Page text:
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post #6 of 10 Old 05-07-2011
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David, I think you'll find your buddy's C25 rides a lot like your C30 under sail. If its outboard is a 'long shaft' version, you shouldn't have much of a problem in choppy conditions.

The 80-NM trip may take longer than you're accustomed to, as the C25 is of course a slower boat. Keep that in mind when encountering the tidal currents around The Race.
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post #7 of 10 Old 05-07-2011
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david, I don't know if you plan to make that an overnighter or a two day trip. Either way, LI Sound is fairly sheltered water and there are plenty of places to duck in on the north coast of it. And, excellent weathercasts. All you need is a 48-hour weather window predicting smooth water, say, calling for no more than 2' wave heights or 10-15 knots. A 25'er with an outboard in more than that, and you'll wind up slow, wet, uncomfortable, faster than anything else, especially if the weather decays and it becomes 2-4' with 20 knots. Which still needn't be dangerous, but certainly will be a more, ah, exciting ride.
Do read Eldridge, or get the tidal current charts, because following those can make a huge difference in your progress. And if you're staying out at night, the Sound can be a beautiful place to be--but keep a visual and VHF watch for barge traffic. That's a bigger danger than the weather in the Sound.
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post #8 of 10 Old 05-07-2011 Thread Starter
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Thank you all. It sound like reefed main with motor on is the way to go. Anyone ever play with heaving to.
I thing the main problem with heaving to. Every time I've tried it it seems like by the time you roll up the jib to a small enough size the shape is so baggy it catches too much wind.
And of course I'm always worried about 30 year old rigging.
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Quote:
Originally Posted by puddinlegs View Post
The answer is easy, particularly if the condition of the boat isn't the best and/or the crew is inexperienced: don't get caught in a storm. Wait for good weather. Most bad things happen because folks are in a hurry to get there. The other answer is, how quickly can you reduce sail? In larger seas, an outboard will be out of the water half the time, so it's not something to be really depended on, but you already seem pretty aware of all this.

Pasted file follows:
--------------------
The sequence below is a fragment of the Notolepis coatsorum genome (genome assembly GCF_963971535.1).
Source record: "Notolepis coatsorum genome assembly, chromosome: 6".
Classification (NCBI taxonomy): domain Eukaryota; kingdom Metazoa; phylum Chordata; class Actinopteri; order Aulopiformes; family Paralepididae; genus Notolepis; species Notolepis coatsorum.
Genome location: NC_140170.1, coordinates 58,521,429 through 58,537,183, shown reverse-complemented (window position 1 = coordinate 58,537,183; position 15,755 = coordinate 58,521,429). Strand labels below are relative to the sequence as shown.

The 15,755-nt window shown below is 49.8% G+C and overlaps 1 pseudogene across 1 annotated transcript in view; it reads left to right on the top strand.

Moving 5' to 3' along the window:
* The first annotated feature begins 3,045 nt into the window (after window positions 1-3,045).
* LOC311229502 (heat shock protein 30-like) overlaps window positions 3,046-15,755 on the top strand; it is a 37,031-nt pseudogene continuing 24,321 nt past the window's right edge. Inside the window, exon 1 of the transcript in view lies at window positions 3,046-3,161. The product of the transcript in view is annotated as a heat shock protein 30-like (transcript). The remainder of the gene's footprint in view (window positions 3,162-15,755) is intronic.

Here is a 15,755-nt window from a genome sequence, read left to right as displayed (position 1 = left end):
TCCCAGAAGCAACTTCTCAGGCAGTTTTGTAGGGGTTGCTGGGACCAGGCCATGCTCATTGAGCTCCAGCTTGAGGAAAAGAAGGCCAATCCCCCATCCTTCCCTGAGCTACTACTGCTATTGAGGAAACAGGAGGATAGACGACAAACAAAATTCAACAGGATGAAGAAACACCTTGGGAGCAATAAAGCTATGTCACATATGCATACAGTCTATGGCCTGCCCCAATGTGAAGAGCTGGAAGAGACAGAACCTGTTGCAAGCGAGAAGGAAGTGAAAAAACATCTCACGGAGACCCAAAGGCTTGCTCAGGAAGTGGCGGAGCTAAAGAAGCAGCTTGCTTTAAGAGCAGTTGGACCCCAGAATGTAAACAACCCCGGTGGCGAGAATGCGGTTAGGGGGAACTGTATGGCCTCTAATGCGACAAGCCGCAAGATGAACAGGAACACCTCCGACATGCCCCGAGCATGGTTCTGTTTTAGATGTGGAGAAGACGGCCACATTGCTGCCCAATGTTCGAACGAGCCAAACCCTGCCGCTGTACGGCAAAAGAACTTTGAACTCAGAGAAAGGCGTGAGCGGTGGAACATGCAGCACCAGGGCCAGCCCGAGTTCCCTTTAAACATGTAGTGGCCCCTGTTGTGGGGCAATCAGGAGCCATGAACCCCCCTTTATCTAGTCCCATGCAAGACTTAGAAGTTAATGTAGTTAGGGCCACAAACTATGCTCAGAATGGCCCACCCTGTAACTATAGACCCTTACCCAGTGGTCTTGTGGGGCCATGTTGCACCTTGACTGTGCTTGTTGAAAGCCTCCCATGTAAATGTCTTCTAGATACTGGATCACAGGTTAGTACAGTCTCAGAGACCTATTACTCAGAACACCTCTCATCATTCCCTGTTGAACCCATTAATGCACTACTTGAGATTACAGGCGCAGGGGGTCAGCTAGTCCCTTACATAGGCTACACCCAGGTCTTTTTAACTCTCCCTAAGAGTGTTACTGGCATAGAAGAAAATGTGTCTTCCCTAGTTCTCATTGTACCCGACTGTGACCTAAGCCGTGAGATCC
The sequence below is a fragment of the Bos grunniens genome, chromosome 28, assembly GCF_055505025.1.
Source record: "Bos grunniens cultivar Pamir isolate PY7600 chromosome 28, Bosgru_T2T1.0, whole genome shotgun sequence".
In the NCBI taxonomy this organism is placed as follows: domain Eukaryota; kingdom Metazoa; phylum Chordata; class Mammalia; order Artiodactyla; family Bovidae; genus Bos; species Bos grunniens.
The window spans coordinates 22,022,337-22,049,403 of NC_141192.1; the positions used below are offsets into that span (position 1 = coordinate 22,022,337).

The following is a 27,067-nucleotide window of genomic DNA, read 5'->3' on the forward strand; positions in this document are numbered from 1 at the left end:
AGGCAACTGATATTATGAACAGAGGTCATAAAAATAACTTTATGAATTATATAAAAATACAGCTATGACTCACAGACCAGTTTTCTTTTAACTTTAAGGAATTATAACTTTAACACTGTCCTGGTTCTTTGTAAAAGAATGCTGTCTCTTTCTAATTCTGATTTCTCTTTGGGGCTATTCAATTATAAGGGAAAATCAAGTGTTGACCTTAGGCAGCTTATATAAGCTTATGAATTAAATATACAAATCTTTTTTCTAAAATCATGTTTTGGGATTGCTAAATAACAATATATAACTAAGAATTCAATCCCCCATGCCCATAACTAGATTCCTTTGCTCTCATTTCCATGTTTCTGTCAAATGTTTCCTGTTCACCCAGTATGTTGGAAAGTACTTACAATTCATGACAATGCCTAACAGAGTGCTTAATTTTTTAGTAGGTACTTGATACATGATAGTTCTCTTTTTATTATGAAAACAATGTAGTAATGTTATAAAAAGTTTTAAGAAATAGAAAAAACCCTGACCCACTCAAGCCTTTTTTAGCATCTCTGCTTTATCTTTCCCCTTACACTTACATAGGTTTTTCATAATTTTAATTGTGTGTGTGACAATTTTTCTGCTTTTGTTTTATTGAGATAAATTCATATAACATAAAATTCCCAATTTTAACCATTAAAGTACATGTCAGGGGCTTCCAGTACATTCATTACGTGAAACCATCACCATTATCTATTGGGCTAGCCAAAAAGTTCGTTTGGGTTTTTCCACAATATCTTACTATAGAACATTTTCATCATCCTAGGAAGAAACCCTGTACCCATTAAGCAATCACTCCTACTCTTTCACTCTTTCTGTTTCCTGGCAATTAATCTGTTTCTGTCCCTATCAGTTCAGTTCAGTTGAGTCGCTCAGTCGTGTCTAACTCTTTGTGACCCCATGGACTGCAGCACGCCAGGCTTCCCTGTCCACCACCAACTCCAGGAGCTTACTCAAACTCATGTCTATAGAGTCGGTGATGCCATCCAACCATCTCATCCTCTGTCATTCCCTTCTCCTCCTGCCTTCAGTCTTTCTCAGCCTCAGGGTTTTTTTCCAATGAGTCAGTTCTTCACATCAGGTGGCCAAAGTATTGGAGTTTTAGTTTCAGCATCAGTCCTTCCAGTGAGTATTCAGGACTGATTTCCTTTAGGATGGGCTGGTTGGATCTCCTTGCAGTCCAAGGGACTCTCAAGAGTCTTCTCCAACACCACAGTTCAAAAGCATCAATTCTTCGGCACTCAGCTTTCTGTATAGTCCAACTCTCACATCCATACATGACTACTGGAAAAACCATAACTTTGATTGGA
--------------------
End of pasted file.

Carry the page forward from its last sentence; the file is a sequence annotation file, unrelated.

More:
In theory you are of course exactly right. In reality however in New England the weather man says blah, blah, blah chance of thunder storms just about every day. If you are only 2 miles off the coast and you see a thunderstorm 20 miles out 80 percent of the time it veers off and misses you. For the 20 percent that you see are heading right for you you have a half hour before it hits. At that time it will take you a half hour to try to rush the harbor. When the guests hit 30 to 40 and viability is 0 is not the time I want to be in a 20' channel with rocks on both sides. It only last for 15 minutes and you have another 23 hours and 45 minutes to sail.

In short I think the weather report is great for real storms but they don't seem to predict thunderstorms at all.
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post #10 of 10 Old 05-07-2011 Thread Starter
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Quote:
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david, A 25'er with an outboard in more than that, and you'll wind up slow, wet, uncomfortable, faster than anything else, especially if the weather decays and it becomes 2-4' with 20 knots. Which still needn't be dangerous, but certainly will be a more, ah, exciting ride.

The slow wet and uncomfortable part I know well.